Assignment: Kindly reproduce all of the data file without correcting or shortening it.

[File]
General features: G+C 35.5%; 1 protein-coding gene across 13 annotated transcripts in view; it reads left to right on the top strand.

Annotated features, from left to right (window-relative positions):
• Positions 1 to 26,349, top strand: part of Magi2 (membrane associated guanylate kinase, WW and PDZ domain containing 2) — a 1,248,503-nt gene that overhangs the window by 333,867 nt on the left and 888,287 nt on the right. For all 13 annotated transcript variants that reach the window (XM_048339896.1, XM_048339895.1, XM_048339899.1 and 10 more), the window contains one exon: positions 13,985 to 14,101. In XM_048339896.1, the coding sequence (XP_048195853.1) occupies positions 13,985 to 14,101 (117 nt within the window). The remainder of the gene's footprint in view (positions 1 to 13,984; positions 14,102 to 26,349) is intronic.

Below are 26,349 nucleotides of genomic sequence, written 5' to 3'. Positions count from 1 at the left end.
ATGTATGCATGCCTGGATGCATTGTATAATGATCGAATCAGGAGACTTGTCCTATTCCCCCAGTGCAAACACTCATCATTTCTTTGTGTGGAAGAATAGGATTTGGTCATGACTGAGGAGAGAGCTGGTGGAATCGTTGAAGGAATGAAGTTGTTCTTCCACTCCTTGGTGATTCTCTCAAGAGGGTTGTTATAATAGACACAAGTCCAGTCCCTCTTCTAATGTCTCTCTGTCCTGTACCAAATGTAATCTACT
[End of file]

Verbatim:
General features: G+C 35.5%; 1 protein-coding gene across 13 annotated transcripts in view; it reads left to right on the top strand.

Annotated features, from left to right (window-relative positions):
• Positions 1 to 26,349, top strand: part of Magi2 (membrane associated guanylate kinase, WW and PDZ domain containing 2) — a 1,248,503-nt gene that overhangs the window by 333,867 nt on the left and 888,287 nt on the right. For all 13 annotated transcript variants that reach the window (XM_048339896.1, XM_048339895.1, XM_048339899.1 and 10 more), the window contains one exon: positions 13,985 to 14,101. In XM_048339896.1, the coding sequence (XP_048195853.1) occupies positions 13,985 to 14,101 (117 nt within the window). The remainder of the gene's footprint in view (positions 1 to 13,984; positions 14,102 to 26,349) is intronic.

Below are 26,349 nucleotides of genomic sequence, written 5' to 3'. Positions count from 1 at the left end.
ATGTATGCATGCCTGGATGCATTGTATAATGATCGAATCAGGAGACTTGTCCTATTCCCCCAGTGCAAACACTCATCATTTCTTTGTGTGGAAGAATAGGATTTGGTCATGACTGAGGAGAGAGCTGGTGGAATCGTTGAAGGAATGAAGTTGTTCTTCCACTCCTTGGTGATTCTCTCAAGAGGGTTGTTATAATAGACACAAGTCCAGTCCCTCTTCTAATGTCTCTCTGTCCTGTACCAAATGTAATCTACT